Ask Nic Allen about moving and he will agree with the majority who do not like doing it. Then, in the next breath, he quickly adds that the recent move of Allen Irrigation Company to its new location on Monroe St. is a positive move well worth it in several ways. The 16-year-old business has always been in Mooresville, but this new home provides more space for staff and training, a place for remote irrigation operation technology, and garage space to maintain and repair equipment during the winter. He sees it as opportunity to grow his business.
Allen Irrigation is a business that started like many others: a man bootstrapping from job to job out of his garage, with a truck, a trailer and a lot of determination. Allen had been in college pursuing turf science degree when a local golf club opened up a superintendent’s position. He started part-time, moved into full-time and found he loved the irrigation part of the job. Encouraged by a family friend that he says, “saw something in me that I myself didn’t see,” he left school, left the job, and, in his own words, “decided to try my own thing.”
Every adult, not just in Morgan County, but across the nation likely understands the fear that comes from feeling overwhelmed and lost. Churches in Mission began with the efforts of three ministers in October, 1987 to work together to serve those in poverty in Morgan County, those who live with fear and need every single day.
Today, Alice Cordes is the organization’s Executive Director. She took the position as interim director in 1997 after retiring as Executive Director of the Mental Health Association in Morgan County. She offered to help her mother, Marjorie Butler, who was the chairman of the board of directors, while they sought a director. She said, “I realized that this is where God put me and where I was supposed to be. It was the right fit.”
Because she feels it was the right fit does not mean it is not challenging. “This position is very humbling,” Cordes said. “We realize how very fortunate we are.”
Most people can remember fondly childhood friends and games, but not many can imagine a partnership that has its roots on an Evansville baseball field for two Little Leaguers in the early 1960s. At that time Roger Wathen and Mark Angermeier were probably more concerned about getting a hit or making a play than building an international business nestled in the hills of Morgan County, Indiana.
The two boys grew into young men together, attending church, taking classes, and pushing themselves in sports at Mater Dei High School in Evansville. The pair stayed in contact after graduation. Wathen went to Indiana State (now University of Southern Indiana) to study chemistry and Angermeier left for West Lafayette to study accounting at Purdue. Accounting didn’t present the challenge Angermeier sought which led him to change his major to chemistry. Throughout college, the pair would reconnect with friends to go boating and skiing and the friendship between the two continued to develop. Eventually conversations led to dreams of owning a business together.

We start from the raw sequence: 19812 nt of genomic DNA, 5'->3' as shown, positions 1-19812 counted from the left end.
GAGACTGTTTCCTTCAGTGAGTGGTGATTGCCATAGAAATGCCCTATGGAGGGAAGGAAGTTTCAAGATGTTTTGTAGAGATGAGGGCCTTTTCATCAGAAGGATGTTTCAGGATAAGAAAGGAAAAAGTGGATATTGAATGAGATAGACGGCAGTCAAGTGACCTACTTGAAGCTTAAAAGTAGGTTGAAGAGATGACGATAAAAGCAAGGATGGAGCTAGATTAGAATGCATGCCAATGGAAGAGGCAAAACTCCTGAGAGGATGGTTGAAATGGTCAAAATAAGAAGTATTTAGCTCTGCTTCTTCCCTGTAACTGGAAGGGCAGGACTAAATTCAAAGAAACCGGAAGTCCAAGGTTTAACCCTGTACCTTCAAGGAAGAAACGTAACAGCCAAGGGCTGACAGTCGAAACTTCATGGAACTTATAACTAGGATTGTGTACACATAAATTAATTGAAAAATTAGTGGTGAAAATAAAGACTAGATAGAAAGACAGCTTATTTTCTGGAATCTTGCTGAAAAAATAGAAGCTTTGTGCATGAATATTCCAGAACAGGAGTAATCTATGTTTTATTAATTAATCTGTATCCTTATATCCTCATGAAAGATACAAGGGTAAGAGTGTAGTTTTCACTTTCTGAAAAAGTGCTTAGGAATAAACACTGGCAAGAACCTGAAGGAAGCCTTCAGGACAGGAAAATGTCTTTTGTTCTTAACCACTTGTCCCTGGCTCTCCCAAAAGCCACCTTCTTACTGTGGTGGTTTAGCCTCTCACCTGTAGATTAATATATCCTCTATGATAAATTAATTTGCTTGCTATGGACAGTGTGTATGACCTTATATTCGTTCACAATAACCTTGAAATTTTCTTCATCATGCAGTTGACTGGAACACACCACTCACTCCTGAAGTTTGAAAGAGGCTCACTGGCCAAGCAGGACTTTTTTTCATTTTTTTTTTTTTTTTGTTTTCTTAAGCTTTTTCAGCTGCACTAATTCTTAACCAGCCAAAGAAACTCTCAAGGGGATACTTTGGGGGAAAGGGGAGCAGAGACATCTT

From a vantage point 31-years later, it is possible for Martin (Marty) James to look back and describe how Martin James Investment & Tax Management, LLC grew from scratch into the unique firm it is today. It was an evolution and each step along the way was made through prayer and conscious decisions to remain focused on family and doing what is right, and best, for clients through financial planning.
Marty and wife, Cindy, were high school sweethearts in Plainfield. Although his original intent was to study advertising in college, he realized that meant working in a big city and
he didn’t want that. He and Cindy both wanted to stay in the area near family. He checked out what industries were doing well in the sluggish economy and saw that accountants were employed
and doing well. Accounting it would be. May, 1980 was a big month for the couple. Marty graduated from Indiana University, he and Cindy married, and a week later he started work. Despite several offers from big firms outside the area, he accepted one locally at Coopers and Lybrand. For nearly three years he worked in the small business area in real estate tax and accounting. He later moved to a smaller firm.
It is just a few short months until the end of the year and a new beginning for Greg McKelfresh, the current president and CEO of SCI REMC in Martinsville. Effective January 12, 2018, McKelfresh will leave the organization that he has worked in since the summers of his college years. From a part-time stint mapping utility area releases in the engineering department, over the next 40 years he worked his way up the ranks all the way up to the top position in 2013.
Although McKelfresh is not a native born resident of Mar-tinsville, his parents moved the family to the town when he was three years old. So, for him, Martinsville is home. He grew up and graduated from Martinsville High School then went on to Ball State where his interest in math led him to a degree in Actuarial Science. He didn’t have a job lined up so he enrolled in MBA studies at Indiana University in Bloomington, working part-time at Morgan County RMC.
It is not uncommon for someone whose grandfather and father are at the helm of a law firm for the third generation son to become a lawyer, too. Rodric Bray grew up in a family environment was a consistent topic of conversation and public service was a tradition.